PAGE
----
The truth is, we like getting hate mail because it makes us feel like someone cares what we do. But, in fact, it was a very difficult decision for us to change the site, and I guess it was my own techie pride that prevented me from revealing one major reason we had to make this change. By the summer of last year, the board software was falling apart.
Once healthy and fast, the system was choking on its backlog of data, and it could take two or three minutes to pull up a message more than a few months old. In early 2004, many of us tried to read through the old boards to find the best poems and stories to use in the Action Poetry book, and this was when it became clear how bad the situation had become. Any message over a year old had been lost in a cold oblivion, from which it might be coaxed out if the software felt like it. I had always viewed the boards as a literary experiment, but literature is something that endures through time, and the software wasn't letting this happen.
In fact, I work as a web systems architect, and I know how to build scalable community software that can elegantly handle massive amounts of traffic. But LitKicks wasn't built that way. I had never set up the infrastructure required to handle the level of activity we were getting on this site, and by the summer of 2004 LitKicks was a Titanic waiting to sink. If you ever tried to read a LitKicks page and saw a Java error -- well, yeah, that was the iceberg peeking through the hull.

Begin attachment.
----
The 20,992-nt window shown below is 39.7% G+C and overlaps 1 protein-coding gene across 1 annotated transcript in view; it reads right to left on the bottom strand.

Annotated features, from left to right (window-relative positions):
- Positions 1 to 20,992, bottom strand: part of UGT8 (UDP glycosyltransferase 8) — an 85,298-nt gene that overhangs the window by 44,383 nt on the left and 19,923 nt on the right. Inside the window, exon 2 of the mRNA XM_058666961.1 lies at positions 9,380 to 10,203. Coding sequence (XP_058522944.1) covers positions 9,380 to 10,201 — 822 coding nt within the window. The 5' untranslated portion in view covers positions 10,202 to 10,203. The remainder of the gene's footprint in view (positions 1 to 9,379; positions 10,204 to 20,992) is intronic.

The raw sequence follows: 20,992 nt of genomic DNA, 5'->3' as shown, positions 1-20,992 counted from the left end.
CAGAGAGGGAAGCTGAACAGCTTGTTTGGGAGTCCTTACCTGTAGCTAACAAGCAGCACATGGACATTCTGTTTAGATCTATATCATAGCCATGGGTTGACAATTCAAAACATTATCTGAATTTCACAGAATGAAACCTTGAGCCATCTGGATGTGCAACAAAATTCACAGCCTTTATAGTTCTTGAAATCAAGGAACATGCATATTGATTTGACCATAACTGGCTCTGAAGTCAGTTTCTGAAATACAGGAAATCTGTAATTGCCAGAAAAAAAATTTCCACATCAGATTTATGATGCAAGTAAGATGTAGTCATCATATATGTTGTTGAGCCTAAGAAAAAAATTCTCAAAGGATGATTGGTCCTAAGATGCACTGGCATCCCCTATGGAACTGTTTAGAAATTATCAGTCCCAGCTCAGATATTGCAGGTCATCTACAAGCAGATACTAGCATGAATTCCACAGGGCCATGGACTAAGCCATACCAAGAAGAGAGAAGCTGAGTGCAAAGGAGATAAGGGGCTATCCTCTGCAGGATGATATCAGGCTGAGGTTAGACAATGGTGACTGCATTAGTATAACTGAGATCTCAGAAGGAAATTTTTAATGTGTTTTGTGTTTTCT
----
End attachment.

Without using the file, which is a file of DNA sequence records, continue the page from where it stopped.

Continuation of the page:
I liked the old boards a lot. There was a creative anarchy there, and a real spirit of fun. But there was also an overriding mood of underachievement, a sort of prevailing "dumb chic" (no doubt inspired by Charles Bukowski, the epitome of dumb chic), that seemed like a creative dead end. Occasional moments of genius cropped up on one board or another, but there were also long stretches of depressing banality. By the spring of 2004 I wasn't sure if I wanted to rebuild the existing site with a different software package or instead come up with an all new format, a new beginning for LitKicks. I asked Jamelah and Caryn if either of them felt remotely satisfied with the boards, and when they both told me they didn't, the decision seemed clear: shake things up, try something new.